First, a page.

Sometime, the streak has to end. That’s what rivals whispered about the No. 1 Harvard heavyweights as they prepared to defend their Eastern Sprints title yesterday evening.
It was the last race of the night, the weather had held up amidst threats of thunderstorms, and Harvard sat at the start line with two years of history staring it straight in the face.
Yes, everybody at Lake Quinsigamond agreed, sometime the streak has to end.
But not at the 2005 Eastern Sprints.
The Crimson varsity heavyweights set about their business as usual yesterday, dismantling a six-boat field before setting their sights on the Princeton-Harvard two-boat battle that emerged after the race’s first 500 meters. The win was the Crimson’s third consecutive at the Eastern Sprints and marked the second straight year Harvard has out-dueled the Tigers for the EARC crown.
“We knew that Princeton was going to be very, very fast,” captain five-seat Aaron Holzapfel said. “Coming off the line, we wanted to make sure that we didn’t give them any room to settle down or to take the race from us. We wanted to be even with them in the beginning of the race so that they would not get any glimpse of hope.”
In an April dual race with Princeton, Harvard was forced to overcome a six-seat deficit off the start to defeat the Tigers. But yesterday, Harvard’s best start of the season left the Crimson even with the field after the race’s first 20 strokes.
“We had our best start this season,” said sophomore varsity two-seat Andrew Boston. “The best start I’ve ever experienced. We were even with the other boats, which for us is really solid.”
After 500 meters, the Crimson held a one- to two- seat advantage over the Tigers, with Northeastern following a close third. The Huskies kept close to Harvard and Princeton throughout the first 1,000 meters, living up to their No. 3 EARC ranking.
“Northeastern put in a good race,” said senior varsity seven-seat Malcolm Howard. “All credit to them, too. It might have seemed like only a two-boat race in the end, but they were pushing early.”
By 1,000 meters, however, the heavyweight final delivered just what it had promised—Harvard versus Princeton, round two. The Tigers, out to avenge last year’s Sprints loss and the boat’s only 2005 dual defeat to the Crimson, trailed Harvard by four to five seats at the midway point.
Both crews tried to gain ground with moves after the 1,000-meter mark, though neither could substantially alter the margin. As the boats became visible to the spectators with 750 meters remaining, the Crimson maintained a six-seat advantage over the Tigers.
“They would bring it up a little bit, and we would bring it up a little bit the whole way down,” Howard said. “They put an incredible last one thousand together.”
Harvard, which had yet to see contact with a crew in the final 500 meters, could not shake the Tigers as the boats prepared for the final sprint. Princeton’s final sprint made the finish the tightest the Crimson had seen since last year’s dual victory over the Tigers.
“We knew they were going to sprint, we knew they were going to push,” Howard said. “We had to just go.”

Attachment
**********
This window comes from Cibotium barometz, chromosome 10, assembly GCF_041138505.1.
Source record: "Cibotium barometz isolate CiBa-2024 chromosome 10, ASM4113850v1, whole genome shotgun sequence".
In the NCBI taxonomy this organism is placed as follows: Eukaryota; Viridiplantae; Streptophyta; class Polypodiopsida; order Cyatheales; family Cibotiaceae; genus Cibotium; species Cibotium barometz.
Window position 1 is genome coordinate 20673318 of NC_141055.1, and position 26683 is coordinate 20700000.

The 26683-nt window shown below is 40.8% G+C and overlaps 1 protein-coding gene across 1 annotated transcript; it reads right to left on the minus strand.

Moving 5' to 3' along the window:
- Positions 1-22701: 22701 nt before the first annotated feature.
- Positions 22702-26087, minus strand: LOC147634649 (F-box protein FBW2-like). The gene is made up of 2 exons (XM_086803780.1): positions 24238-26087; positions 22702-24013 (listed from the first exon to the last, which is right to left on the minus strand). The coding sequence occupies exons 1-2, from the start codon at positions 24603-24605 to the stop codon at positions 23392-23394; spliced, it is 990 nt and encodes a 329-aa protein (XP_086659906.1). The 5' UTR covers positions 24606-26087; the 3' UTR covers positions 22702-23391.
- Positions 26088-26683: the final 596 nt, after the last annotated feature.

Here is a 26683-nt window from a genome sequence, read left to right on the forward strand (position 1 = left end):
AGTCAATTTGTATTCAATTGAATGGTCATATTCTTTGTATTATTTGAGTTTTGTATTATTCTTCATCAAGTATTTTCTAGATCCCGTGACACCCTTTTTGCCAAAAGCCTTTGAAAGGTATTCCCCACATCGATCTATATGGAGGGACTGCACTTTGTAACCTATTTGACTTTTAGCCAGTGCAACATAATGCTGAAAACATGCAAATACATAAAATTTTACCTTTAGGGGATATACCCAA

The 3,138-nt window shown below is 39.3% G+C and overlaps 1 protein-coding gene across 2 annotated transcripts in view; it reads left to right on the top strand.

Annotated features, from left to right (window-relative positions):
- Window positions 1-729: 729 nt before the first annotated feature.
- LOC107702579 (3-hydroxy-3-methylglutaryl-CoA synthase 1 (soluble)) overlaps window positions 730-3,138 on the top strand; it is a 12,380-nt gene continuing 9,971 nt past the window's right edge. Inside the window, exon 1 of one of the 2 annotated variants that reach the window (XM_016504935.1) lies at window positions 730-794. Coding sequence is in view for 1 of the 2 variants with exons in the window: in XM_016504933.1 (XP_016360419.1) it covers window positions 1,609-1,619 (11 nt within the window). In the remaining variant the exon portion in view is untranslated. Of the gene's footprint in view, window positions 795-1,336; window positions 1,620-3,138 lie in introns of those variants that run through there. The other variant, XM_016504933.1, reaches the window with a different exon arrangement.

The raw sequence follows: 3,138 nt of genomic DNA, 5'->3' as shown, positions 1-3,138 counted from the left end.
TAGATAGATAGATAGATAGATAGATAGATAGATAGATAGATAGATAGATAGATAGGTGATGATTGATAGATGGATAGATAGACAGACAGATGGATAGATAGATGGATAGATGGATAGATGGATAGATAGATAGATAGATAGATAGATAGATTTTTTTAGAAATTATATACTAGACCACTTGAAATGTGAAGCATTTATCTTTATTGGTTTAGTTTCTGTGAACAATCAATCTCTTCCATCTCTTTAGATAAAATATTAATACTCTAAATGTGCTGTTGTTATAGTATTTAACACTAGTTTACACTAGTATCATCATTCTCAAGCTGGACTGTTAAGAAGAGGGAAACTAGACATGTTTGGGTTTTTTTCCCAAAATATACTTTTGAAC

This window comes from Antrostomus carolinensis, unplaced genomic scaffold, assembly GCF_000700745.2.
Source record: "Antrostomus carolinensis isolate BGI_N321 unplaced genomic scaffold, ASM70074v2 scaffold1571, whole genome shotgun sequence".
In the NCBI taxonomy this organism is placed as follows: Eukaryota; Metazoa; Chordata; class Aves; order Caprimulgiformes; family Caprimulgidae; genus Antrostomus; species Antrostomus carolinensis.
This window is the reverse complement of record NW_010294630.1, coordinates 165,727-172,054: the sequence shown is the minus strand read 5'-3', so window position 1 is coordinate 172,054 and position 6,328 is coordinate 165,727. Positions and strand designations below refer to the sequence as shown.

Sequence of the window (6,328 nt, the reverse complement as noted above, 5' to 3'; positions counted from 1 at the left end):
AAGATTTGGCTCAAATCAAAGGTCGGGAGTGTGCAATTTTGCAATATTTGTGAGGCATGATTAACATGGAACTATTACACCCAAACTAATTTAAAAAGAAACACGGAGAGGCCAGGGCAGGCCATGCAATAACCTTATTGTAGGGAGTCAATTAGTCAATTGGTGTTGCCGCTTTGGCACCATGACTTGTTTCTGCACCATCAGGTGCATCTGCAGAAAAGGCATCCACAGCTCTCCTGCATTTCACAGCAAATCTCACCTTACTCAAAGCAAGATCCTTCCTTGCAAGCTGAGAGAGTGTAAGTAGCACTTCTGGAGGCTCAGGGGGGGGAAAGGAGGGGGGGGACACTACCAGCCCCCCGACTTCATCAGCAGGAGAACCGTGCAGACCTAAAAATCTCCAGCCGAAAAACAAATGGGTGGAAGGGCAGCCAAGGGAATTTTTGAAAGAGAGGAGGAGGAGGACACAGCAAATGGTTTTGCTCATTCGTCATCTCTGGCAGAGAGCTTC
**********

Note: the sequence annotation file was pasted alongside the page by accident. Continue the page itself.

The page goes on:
And the 2005 version of the Harvard heavyweights went. The Crimson’s sprint put it four seats up on Princeton at the finish, with Harvard finishing in 5:29.52 and Princeton following in 5:30.66. Northeastern came in third with a time of 5:35.75.
“I think we were pretty focused on Princeton and vice versa,” varsity stroke Adam Kosmicki said. “They just allowed us to push back every time they pushed.”
“But Princeton just laid down an awesome race,” he added.
Harvard’s 1.14-second victory was its closest of 2005 by over five seconds. Since the undefeated dual race mark began in 2001, yesterday’s race was the only collegiate championship race the Crimson did not claim by open water. In the thrilling finish, both boats torched Princeton’s 2001 course record of 5:31.45.
“To their credit, they didn’t give us an inch,” Holzapfel said. “That was the toughest race I’ve had collegiately. They were very, very tough.”
For Holzapfel and Howard, yesterday marked the duo’s fourth trip to the winner’s dock at Eastern Sprints. The two won a Sprints title as freshmen and claimed three more with the varsity over their careers.
This year, the win came in a drastically different boat—both in members and in expectation. The Crimson did indeed enter yesterday’s race as the No. 1 seed, but the almost guaranteed first-place finish of 2004 was no longer mentioned in reference to the 2005 group, composed of three sophomores, three juniors, and three seniors.
But that 1.14 seconds was more than enough for the heavyweight eight.
“When you’re expected to win the past couple of years, and you’re under so much pressure,” Holzapfel said, “winning can be a relief. Being a much less experienced crew and having lost such a great class of oarsmen, winning has been very special for me and has been very fun.”
The second varsity finished fifth yesterday, the third varsity and first freshman boats turned in second-place finishes, and the second freshman boat finished second.
The Harvard varsity was the lone victor for the heavyweights yesterday, but it was a fitting end to a Sprints legacy for the Harvard seniors.
With IRAs and national title talk looming on the horizon, Harvard and Princeton appear set for another showdown in Camden, N.J.
And for the Harvard varsity, the June regatta is another opportunity for a three-peat, and any margin of victory will do.
—Staff writer Aidan E. Tait can be reached at email@example.com.